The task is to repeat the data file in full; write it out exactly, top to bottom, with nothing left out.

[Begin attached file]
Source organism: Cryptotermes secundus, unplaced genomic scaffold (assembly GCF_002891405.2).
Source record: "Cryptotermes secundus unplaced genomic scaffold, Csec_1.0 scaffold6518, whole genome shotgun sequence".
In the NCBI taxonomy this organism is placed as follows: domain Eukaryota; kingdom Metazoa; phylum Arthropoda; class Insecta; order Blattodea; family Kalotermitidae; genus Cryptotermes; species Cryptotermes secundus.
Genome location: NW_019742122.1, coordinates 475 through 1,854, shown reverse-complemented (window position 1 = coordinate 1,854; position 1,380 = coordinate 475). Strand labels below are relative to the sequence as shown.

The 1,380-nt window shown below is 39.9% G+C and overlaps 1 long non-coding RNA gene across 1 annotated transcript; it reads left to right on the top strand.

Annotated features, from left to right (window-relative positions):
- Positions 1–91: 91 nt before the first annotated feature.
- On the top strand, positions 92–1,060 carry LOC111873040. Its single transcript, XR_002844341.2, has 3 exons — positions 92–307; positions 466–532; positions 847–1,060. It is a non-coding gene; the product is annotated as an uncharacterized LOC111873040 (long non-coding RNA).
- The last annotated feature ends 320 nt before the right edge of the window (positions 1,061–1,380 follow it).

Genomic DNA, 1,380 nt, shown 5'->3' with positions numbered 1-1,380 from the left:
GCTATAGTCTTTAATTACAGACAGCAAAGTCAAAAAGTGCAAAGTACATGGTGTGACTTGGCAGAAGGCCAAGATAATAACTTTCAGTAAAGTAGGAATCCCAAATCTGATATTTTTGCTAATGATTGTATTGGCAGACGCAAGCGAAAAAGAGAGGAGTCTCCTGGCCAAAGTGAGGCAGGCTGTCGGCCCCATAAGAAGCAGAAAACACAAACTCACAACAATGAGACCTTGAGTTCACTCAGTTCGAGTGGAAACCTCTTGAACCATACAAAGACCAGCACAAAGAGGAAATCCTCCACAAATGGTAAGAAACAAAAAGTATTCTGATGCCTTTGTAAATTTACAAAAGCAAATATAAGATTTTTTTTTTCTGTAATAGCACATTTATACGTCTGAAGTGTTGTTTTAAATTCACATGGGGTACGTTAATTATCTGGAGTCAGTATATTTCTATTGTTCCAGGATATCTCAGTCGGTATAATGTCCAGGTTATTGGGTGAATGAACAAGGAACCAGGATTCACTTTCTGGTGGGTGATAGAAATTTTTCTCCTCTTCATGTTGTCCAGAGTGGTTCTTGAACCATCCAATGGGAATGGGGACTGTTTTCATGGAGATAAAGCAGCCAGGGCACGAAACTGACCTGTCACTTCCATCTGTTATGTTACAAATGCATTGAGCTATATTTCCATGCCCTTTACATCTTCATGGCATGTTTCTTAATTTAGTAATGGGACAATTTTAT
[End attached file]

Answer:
Source organism: Cryptotermes secundus, unplaced genomic scaffold (assembly GCF_002891405.2).
Source record: "Cryptotermes secundus unplaced genomic scaffold, Csec_1.0 scaffold6518, whole genome shotgun sequence".
In the NCBI taxonomy this organism is placed as follows: domain Eukaryota; kingdom Metazoa; phylum Arthropoda; class Insecta; order Blattodea; family Kalotermitidae; genus Cryptotermes; species Cryptotermes secundus.
Genome location: NW_019742122.1, coordinates 475 through 1,854, shown reverse-complemented (window position 1 = coordinate 1,854; position 1,380 = coordinate 475). Strand labels below are relative to the sequence as shown.

The 1,380-nt window shown below is 39.9% G+C and overlaps 1 long non-coding RNA gene across 1 annotated transcript; it reads left to right on the top strand.

Annotated features, from left to right (window-relative positions):
- Positions 1–91: 91 nt before the first annotated feature.
- On the top strand, positions 92–1,060 carry LOC111873040. Its single transcript, XR_002844341.2, has 3 exons — positions 92–307; positions 466–532; positions 847–1,060. It is a non-coding gene; the product is annotated as an uncharacterized LOC111873040 (long non-coding RNA).
- The last annotated feature ends 320 nt before the right edge of the window (positions 1,061–1,380 follow it).

Genomic DNA, 1,380 nt, shown 5'->3' with positions numbered 1-1,380 from the left:
GCTATAGTCTTTAATTACAGACAGCAAAGTCAAAAAGTGCAAAGTACATGGTGTGACTTGGCAGAAGGCCAAGATAATAACTTTCAGTAAAGTAGGAATCCCAAATCTGATATTTTTGCTAATGATTGTATTGGCAGACGCAAGCGAAAAAGAGAGGAGTCTCCTGGCCAAAGTGAGGCAGGCTGTCGGCCCCATAAGAAGCAGAAAACACAAACTCACAACAATGAGACCTTGAGTTCACTCAGTTCGAGTGGAAACCTCTTGAACCATACAAAGACCAGCACAAAGAGGAAATCCTCCACAAATGGTAAGAAACAAAAAGTATTCTGATGCCTTTGTAAATTTACAAAAGCAAATATAAGATTTTTTTTTTCTGTAATAGCACATTTATACGTCTGAAGTGTTGTTTTAAATTCACATGGGGTACGTTAATTATCTGGAGTCAGTATATTTCTATTGTTCCAGGATATCTCAGTCGGTATAATGTCCAGGTTATTGGGTGAATGAACAAGGAACCAGGATTCACTTTCTGGTGGGTGATAGAAATTTTTCTCCTCTTCATGTTGTCCAGAGTGGTTCTTGAACCATCCAATGGGAATGGGGACTGTTTTCATGGAGATAAAGCAGCCAGGGCACGAAACTGACCTGTCACTTCCATCTGTTATGTTACAAATGCATTGAGCTATATTTCCATGCCCTTTACATCTTCATGGCATGTTTCTTAATTTAGTAATGGGACAATTTTAT